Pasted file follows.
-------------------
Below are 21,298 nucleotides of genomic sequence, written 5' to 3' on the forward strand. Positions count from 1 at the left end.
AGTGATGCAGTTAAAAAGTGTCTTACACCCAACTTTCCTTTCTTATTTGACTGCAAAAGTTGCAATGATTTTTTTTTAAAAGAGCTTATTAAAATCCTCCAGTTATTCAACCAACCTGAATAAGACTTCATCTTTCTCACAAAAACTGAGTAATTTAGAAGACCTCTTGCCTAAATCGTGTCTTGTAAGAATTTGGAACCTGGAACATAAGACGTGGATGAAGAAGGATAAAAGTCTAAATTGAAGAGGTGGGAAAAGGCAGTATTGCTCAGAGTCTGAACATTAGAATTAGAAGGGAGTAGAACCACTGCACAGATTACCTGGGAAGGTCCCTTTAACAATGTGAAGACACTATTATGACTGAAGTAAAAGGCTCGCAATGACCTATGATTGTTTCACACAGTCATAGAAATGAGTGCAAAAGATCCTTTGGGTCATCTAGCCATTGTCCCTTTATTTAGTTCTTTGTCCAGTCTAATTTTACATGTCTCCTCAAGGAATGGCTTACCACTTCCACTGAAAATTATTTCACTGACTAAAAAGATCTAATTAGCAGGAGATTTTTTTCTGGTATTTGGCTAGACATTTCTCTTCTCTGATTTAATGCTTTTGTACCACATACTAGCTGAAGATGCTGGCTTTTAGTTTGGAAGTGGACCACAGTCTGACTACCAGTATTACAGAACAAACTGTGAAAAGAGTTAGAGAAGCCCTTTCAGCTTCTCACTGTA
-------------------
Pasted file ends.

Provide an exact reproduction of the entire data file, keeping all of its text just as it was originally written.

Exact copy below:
Below are 21,298 nucleotides of genomic sequence, written 5' to 3' on the forward strand. Positions count from 1 at the left end.
AGTGATGCAGTTAAAAAGTGTCTTACACCCAACTTTCCTTTCTTATTTGACTGCAAAAGTTGCAATGATTTTTTTTTAAAAGAGCTTATTAAAATCCTCCAGTTATTCAACCAACCTGAATAAGACTTCATCTTTCTCACAAAAACTGAGTAATTTAGAAGACCTCTTGCCTAAATCGTGTCTTGTAAGAATTTGGAACCTGGAACATAAGACGTGGATGAAGAAGGATAAAAGTCTAAATTGAAGAGGTGGGAAAAGGCAGTATTGCTCAGAGTCTGAACATTAGAATTAGAAGGGAGTAGAACCACTGCACAGATTACCTGGGAAGGTCCCTTTAACAATGTGAAGACACTATTATGACTGAAGTAAAAGGCTCGCAATGACCTATGATTGTTTCACACAGTCATAGAAATGAGTGCAAAAGATCCTTTGGGTCATCTAGCCATTGTCCCTTTATTTAGTTCTTTGTCCAGTCTAATTTTACATGTCTCCTCAAGGAATGGCTTACCACTTCCACTGAAAATTATTTCACTGACTAAAAAGATCTAATTAGCAGGAGATTTTTTTCTGGTATTTGGCTAGACATTTCTCTTCTCTGATTTAATGCTTTTGTACCACATACTAGCTGAAGATGCTGGCTTTTAGTTTGGAAGTGGACCACAGTCTGACTACCAGTATTACAGAACAAACTGTGAAAAGAGTTAGAGAAGCCCTTTCAGCTTCTCACTGTA